IE7, Windows Live OneCare and Defender
Published on April 27, 2006 By Larry Kuperman In Personal Computing
In 2002, Bill Gates set security as Microsoft's top priority. With the introduction of IE7 (currently in Beta 2) and Windows Live OneCare, Microsoft has come a long way toward fulfilling that promise.

Why is it important that Microsoft has taken these steps? I have an anti-virus program that regularly updates itself, programs to protect me from adware and malware, a software firewall and a (relatively) secure browser for some time. Most power-users have these protections. But guess what? MOST PEOPLE DON'T. Most people are content with whatever software their PC comes with and don't understand the need to protect themselves. Hopefully, this will increase the overall level of security on the Internet.

Both products are still in Beta and won't be fully flushed out until the release of Windows Vista later this year, but they both offer significant security features that will reduce risk. IE7 has greatly improved security designed to protect users against malicious software and offer protection from fraudulent websites and online phishing scams. ActiveX Opt-In disables nearly all pre-installed ActiveX controls by default to prevent potentially vulnerable controls from being exposed to attack. Security badges and color coding notifications next to the address bar make it easier for users to know if a site is suspicious or safe. There is a built-in Phishing filter. When Vista is released, IE7 will offer a protected mode and parental controls. For a full list of security features visit Link

Windows OneCare is a suite of utilities including anti-virus, anti-spyware and firewall. OneCare Backup lets you to copy your important files and settings to CDs, DVDs, or to an external hard disk. Tune-up offers defragmentation, automatic virus scan and clean-up. OneCare automatically updates your anti-virus and firewall definitions to keep you up to date and works with Windows update to provide a more secure experience. You can also check for updates manually with one click.

Windows Defender is the security portion of the OneCare suite and provides anti-virus, anti-spyware and protection against pop-ups. You can also use it stand-alone.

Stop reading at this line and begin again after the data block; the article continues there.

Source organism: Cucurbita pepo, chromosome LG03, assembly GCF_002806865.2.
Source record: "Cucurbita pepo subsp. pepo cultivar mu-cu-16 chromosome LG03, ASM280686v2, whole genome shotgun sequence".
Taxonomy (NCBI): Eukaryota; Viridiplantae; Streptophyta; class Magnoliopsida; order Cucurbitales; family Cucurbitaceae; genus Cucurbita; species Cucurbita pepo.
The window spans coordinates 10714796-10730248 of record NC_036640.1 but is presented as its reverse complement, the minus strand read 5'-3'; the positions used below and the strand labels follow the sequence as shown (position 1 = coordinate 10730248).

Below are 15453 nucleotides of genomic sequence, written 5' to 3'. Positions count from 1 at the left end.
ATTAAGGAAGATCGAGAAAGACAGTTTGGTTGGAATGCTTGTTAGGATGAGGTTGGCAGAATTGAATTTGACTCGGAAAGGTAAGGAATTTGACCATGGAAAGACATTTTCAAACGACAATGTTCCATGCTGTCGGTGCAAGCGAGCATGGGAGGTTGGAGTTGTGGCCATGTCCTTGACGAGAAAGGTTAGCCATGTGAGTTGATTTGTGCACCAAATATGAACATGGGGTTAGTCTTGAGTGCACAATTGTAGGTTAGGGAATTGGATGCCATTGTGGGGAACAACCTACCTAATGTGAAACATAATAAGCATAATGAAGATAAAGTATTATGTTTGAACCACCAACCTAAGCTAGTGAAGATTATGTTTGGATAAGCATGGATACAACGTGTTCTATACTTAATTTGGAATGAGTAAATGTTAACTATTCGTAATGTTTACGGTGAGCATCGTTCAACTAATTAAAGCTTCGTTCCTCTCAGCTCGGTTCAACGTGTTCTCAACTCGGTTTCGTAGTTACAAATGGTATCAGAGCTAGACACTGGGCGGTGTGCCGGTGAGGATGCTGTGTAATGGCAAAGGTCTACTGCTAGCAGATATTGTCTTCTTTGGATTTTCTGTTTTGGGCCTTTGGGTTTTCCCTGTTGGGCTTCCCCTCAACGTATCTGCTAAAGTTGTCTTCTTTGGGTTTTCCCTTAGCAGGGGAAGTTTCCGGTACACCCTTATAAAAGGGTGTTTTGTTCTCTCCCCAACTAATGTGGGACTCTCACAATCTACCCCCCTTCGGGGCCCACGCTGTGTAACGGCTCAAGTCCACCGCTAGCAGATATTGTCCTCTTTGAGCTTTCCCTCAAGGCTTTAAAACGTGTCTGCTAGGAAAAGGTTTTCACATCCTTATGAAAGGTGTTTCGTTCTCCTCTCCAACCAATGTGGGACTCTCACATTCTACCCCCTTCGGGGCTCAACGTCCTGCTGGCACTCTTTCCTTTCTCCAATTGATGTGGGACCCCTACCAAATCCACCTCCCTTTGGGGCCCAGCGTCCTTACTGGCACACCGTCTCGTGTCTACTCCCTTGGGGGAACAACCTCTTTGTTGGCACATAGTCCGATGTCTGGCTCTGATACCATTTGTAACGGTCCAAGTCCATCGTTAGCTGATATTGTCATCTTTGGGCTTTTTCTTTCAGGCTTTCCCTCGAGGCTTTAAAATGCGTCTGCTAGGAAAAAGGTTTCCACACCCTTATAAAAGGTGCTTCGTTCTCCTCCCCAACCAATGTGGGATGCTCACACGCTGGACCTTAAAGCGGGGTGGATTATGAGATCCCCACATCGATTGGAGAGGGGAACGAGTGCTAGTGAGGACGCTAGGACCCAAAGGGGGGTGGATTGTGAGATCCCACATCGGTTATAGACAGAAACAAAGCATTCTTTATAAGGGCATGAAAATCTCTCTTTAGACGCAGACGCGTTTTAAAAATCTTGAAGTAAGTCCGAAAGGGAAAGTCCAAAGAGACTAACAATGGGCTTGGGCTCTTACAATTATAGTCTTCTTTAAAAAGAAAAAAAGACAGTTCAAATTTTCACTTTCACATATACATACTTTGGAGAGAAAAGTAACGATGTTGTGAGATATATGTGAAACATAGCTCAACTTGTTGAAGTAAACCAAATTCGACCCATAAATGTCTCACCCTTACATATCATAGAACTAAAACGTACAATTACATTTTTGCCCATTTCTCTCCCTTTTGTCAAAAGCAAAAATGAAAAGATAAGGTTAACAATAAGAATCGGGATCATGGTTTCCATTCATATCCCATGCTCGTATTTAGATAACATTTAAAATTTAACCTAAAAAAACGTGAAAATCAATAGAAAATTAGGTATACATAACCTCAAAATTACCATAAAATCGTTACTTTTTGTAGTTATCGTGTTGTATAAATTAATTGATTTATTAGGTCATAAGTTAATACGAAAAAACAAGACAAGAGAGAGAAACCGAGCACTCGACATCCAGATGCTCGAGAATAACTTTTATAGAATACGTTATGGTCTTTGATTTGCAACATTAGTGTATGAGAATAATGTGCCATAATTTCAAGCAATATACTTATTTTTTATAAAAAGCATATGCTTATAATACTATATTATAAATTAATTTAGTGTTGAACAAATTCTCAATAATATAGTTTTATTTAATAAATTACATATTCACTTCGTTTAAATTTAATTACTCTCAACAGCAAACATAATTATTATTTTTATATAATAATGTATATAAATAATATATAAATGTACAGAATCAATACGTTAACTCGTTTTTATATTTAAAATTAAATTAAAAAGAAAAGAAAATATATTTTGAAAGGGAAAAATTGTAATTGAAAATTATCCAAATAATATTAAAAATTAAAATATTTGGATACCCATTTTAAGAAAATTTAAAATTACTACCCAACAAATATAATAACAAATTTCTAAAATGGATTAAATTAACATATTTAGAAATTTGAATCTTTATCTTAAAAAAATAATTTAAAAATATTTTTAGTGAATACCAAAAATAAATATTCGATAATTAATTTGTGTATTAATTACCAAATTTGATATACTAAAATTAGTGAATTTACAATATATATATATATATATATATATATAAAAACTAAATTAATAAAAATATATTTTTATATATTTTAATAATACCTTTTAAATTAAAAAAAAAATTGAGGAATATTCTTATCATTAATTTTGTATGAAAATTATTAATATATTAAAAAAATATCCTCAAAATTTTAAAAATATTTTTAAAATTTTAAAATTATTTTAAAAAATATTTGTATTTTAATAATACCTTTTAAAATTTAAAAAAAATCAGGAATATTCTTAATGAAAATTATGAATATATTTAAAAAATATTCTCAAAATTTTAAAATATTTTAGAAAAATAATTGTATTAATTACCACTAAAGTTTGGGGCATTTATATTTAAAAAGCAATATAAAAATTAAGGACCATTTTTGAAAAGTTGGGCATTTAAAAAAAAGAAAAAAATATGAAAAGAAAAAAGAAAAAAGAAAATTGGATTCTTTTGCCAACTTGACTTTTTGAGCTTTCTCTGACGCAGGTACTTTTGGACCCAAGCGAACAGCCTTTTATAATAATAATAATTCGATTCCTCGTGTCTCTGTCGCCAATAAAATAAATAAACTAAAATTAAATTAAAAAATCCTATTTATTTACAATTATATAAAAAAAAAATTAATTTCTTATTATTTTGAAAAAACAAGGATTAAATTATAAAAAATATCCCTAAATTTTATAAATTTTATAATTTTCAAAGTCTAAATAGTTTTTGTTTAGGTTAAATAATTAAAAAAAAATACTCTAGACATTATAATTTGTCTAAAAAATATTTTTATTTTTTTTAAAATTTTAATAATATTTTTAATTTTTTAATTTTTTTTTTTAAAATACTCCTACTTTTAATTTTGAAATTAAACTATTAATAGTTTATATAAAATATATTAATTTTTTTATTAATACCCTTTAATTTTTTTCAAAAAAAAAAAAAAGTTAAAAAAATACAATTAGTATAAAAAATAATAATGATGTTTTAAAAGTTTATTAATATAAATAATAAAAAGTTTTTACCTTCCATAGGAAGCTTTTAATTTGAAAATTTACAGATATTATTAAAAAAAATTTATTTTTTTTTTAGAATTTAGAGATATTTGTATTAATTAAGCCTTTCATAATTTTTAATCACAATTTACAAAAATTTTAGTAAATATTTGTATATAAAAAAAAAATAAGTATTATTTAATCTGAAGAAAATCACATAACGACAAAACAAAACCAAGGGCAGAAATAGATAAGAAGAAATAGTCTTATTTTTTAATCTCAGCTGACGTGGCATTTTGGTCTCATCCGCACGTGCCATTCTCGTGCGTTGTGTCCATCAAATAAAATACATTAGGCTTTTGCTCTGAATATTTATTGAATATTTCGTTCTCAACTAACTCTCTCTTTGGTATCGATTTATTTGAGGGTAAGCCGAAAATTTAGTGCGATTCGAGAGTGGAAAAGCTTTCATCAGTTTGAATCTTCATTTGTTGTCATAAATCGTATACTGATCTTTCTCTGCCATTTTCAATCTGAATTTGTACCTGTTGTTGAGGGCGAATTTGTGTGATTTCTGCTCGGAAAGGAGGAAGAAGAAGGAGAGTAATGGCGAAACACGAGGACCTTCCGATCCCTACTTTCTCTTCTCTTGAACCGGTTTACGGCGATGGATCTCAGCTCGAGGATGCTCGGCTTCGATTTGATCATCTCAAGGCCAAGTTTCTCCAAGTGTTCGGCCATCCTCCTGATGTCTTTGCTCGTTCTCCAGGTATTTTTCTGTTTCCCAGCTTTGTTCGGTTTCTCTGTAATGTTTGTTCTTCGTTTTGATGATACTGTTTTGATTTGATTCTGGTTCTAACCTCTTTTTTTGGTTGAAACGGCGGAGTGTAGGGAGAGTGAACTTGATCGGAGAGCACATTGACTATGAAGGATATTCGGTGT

I have been using OneCare for a few days now and found it not to be resource intensive.

Right now you can try the OneCare Beta for free and if you elect to subscribe cover three PCs for a one year subscription for only $19.95. The offer expires April 30th so time is of the essence. (Open to US Residents only.) There is no charge for IE7.

The products are good and likely to get better.

IE7 can be found at Link

Windows Live OneCare is at Link

Windows Defender is available from Link

on Apr 27, 2006
Been using all three for a while now, everything works just fine! Don't like the idea of having to pay the $19.95 for three machines, how about $9.95 for just one, or better yet, free?
on Apr 27, 2006
Glad everything is going so well for you. As to the pricing, Norton Anti-virus 2006 is $39.99, McAfee Internet Security is $49.99 for a one-year subscription.....each of those is for one PC.

Microsoft's Introductory pricing seems more than fair.
on Apr 27, 2006

I use IE7, and really like the features. From the current version, I would say that the official release with Vista will be a vast improvement over IE6.

OneCare looks to be a good deal, especially if the resource use is brought down to a minimum. I currently use Norton IS 2006, and have a subscription for another 320 days or so. I do intend to look into OneCare after that (should have Vista by then).

Thanks for the post.

on Apr 27, 2006
I have Defender, which works fine after the most recent update. Ditto with IE7. I beta'ed One Care and finally just gave up trying to make it work on my machine. It simply would not update no matter what I did and the backup program created a HUGE file on my backup HD that I could not delete without reformatting the whole disk. Normally -- in spite of all the whining -- MS makes pretty good stuff but One Care was a major disappointment for me so I'm sticking with McAfee.
on Apr 28, 2006
I was fairly impressed with the IE7 beta. I've been using various Mozilla products (first the suite, then all of the name changes leading to "Firefox") for a few years thanks to IE's complete lack of progress and was surprised just to see that Microsoft finally added in full PNG support into the browser, not to mention all of the CSS fixes that were thrown in for beta 2. I'm also glad that they finally added tabs.

It probably won't be enough to pull me away from Firefox, but at least when I'm forced to use IE for various things (my online classes only work with IE, for instance) I'm not going to be stuck with an archaic user interface.
on Apr 28, 2006